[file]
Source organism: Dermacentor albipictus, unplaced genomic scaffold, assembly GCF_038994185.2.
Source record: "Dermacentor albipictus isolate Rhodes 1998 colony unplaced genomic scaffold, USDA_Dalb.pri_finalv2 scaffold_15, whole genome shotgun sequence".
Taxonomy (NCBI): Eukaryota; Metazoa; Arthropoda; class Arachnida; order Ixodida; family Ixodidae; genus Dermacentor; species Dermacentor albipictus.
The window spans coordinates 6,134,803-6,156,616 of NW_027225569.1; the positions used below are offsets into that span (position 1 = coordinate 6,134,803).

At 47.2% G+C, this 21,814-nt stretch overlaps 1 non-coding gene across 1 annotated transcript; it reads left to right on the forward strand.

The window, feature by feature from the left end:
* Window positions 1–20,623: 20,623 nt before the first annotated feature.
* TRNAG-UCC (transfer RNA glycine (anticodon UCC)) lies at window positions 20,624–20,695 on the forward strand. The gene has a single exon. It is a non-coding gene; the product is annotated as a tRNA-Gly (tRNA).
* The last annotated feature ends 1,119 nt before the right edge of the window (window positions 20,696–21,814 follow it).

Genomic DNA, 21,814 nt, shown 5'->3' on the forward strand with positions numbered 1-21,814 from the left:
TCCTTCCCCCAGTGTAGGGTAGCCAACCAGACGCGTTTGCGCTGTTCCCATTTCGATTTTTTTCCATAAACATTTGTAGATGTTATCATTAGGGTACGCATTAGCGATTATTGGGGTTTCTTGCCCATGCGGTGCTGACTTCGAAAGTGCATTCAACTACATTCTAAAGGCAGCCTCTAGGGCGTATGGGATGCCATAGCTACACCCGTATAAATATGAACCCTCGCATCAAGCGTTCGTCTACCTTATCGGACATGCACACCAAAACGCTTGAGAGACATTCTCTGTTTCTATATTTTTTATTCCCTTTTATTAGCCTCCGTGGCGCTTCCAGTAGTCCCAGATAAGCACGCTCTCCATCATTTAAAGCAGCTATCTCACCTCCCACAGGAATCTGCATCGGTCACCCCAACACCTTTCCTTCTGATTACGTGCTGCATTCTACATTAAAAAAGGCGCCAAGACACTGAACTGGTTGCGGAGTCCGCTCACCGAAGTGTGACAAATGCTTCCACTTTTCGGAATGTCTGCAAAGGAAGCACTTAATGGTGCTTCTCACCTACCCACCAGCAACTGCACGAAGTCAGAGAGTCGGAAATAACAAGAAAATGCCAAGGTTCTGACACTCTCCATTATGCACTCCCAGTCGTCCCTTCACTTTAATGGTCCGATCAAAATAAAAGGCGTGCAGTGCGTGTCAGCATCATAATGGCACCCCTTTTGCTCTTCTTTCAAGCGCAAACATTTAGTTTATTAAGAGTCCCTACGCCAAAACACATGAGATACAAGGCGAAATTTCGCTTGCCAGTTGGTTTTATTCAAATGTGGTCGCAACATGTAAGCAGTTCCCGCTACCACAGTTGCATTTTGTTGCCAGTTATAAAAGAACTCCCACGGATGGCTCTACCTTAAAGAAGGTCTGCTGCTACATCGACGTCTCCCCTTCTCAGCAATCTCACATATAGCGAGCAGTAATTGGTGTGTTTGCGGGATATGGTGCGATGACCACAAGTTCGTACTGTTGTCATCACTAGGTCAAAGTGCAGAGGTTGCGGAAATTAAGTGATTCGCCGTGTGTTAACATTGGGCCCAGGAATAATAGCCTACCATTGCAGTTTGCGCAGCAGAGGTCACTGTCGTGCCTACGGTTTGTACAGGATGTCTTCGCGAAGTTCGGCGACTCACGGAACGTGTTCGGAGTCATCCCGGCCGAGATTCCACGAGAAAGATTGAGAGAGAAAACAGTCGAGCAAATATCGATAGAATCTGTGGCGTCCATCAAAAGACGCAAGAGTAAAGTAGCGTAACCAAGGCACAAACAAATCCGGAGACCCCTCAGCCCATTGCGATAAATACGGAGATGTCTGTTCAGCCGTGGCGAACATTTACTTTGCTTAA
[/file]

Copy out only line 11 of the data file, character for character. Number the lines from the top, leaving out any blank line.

TCCTTCCCCCAGTGTAGGGTAGCCAACCAGACGCGTTTGCGCTGTTCCCATTTCGATTTTTTTCCATAAACATTTGTAGATGTTATCATTAGGGTACGCATTAGCGATTATTGGGGTTTCTTGCCCATGCGGTGCTGACTTCGAAAGTGCATTCAACTACATTCTAAAGGCAGCCTCTAGGGCGTATGGGATGCCATAGCTACACCCGTATAAATATGAACCCTCGCATCAAGCGTTCGTCTACCTTATCGGACATGCACACCAAAACGCTTGAGAGACATTCTCTGTTTCTATATTTTTTATTCCCTTTTATTAGCCTCCGTGGCGCTTCCAGTAGTCCCAGATAAGCACGCTCTCCATCATTTAAAGCAGCTATCTCACCTCCCACAGGAATCTGCATCGGTCACCCCAACACCTTTCCTTCTGATTACGTGCTGCATTCTACATTAAAAAAGGCGCCAAGACACTGAACTGGTTGCGGAGTCCGCTCACCGAAGTGTGACAAATGCTTCCACTTTTCGGAATGTCTGCAAAGGAAGCACTTAATGGTGCTTCTCACCTACCCACCAGCAACTGCACGAAGTCAGAGAGTCGGAAATAACAAGAAAATGCCAAGGTTCTGACACTCTCCATTATGCACTCCCAGTCGTCCCTTCACTTTAATGGTCCGATCAAAATAAAAGGCGTGCAGTGCGTGTCAGCATCATAATGGCACCCCTTTTGCTCTTCTTTCAAGCGCAAACATTTAGTTTATTAAGAGTCCCTACGCCAAAACACATGAGATACAAGGCGAAATTTCGCTTGCCAGTTGGTTTTATTCAAATGTGGTCGCAACATGTAAGCAGTTCCCGCTACCACAGTTGCATTTTGTTGCCAGTTATAAAAGAACTCCCACGGATGGCTCTACCTTAAAGAAGGTCTGCTGCTACATCGACGTCTCCCCTTCTCAGCAATCTCACATATAGCGAGCAGTAATTGGTGTGTTTGCGGGATATGGTGCGATGACCACAAGTTCGTACTGTTGTCATCACTAGGTCAAAGTGCAGAGGTTGCGGAAATTAAGTGATTCGCCGTGTGTTAACATTGGGCCCAGGAATAATAGCCTACCATTGCAGTTTGCGCAGCAGAGGTCACTGTCGTGCCTACGGTTTGTACAGGATGTCTTCGCGAAGTTCGGCGACTCACGGAACGTGTTCGGAGTCATCCCGGCCGAGATTCCACGAGAAAGATTGAGAGAGAAAACAGTCGAGCAAATATCGATAGAATCTGTGGCGTCCATCAAAAGACGCAAGAGTAAAGTAGCGTAACCAAGGCACAAACAAATCCGGAGACCCCTCAGCCCATTGCGATAAATACGGAGATGTCTGTTCAGCCGTGGCGAACATTTACTTTGCTTAA